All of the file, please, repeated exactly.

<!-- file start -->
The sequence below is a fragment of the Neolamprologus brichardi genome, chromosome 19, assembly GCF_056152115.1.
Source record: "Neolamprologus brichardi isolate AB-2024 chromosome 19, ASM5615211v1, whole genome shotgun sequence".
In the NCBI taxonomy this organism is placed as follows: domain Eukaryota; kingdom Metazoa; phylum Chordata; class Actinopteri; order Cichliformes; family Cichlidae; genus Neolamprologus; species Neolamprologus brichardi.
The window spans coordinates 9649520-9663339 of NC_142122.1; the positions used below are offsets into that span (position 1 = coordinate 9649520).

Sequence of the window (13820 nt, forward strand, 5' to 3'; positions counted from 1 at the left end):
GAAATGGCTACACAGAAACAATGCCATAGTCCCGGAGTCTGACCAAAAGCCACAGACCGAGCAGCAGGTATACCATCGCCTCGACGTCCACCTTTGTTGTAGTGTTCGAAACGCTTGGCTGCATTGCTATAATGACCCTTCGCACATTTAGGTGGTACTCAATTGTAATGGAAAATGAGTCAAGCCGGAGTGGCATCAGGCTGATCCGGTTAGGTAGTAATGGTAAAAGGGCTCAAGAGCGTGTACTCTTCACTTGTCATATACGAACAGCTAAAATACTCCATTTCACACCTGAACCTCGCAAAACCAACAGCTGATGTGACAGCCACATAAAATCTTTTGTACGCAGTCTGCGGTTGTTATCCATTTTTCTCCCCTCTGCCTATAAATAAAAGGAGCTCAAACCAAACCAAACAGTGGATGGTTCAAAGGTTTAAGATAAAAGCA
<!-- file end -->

The sequence below is a fragment of the Neolamprologus brichardi genome, chromosome 19, assembly GCF_056152115.1.
Source record: "Neolamprologus brichardi isolate AB-2024 chromosome 19, ASM5615211v1, whole genome shotgun sequence".
In the NCBI taxonomy this organism is placed as follows: domain Eukaryota; kingdom Metazoa; phylum Chordata; class Actinopteri; order Cichliformes; family Cichlidae; genus Neolamprologus; species Neolamprologus brichardi.
The window spans coordinates 9649520-9663339 of NC_142122.1; the positions used below are offsets into that span (position 1 = coordinate 9649520).

Sequence of the window (13820 nt, forward strand, 5' to 3'; positions counted from 1 at the left end):
GAAATGGCTACACAGAAACAATGCCATAGTCCCGGAGTCTGACCAAAAGCCACAGACCGAGCAGCAGGTATACCATCGCCTCGACGTCCACCTTTGTTGTAGTGTTCGAAACGCTTGGCTGCATTGCTATAATGACCCTTCGCACATTTAGGTGGTACTCAATTGTAATGGAAAATGAGTCAAGCCGGAGTGGCATCAGGCTGATCCGGTTAGGTAGTAATGGTAAAAGGGCTCAAGAGCGTGTACTCTTCACTTGTCATATACGAACAGCTAAAATACTCCATTTCACACCTGAACCTCGCAAAACCAACAGCTGATGTGACAGCCACATAAAATCTTTTGTACGCAGTCTGCGGTTGTTATCCATTTTTCTCCCCTCTGCCTATAAATAAAAGGAGCTCAAACCAAACCAAACAGTGGATGGTTCAAAGGTTTAAGATAAAAGCA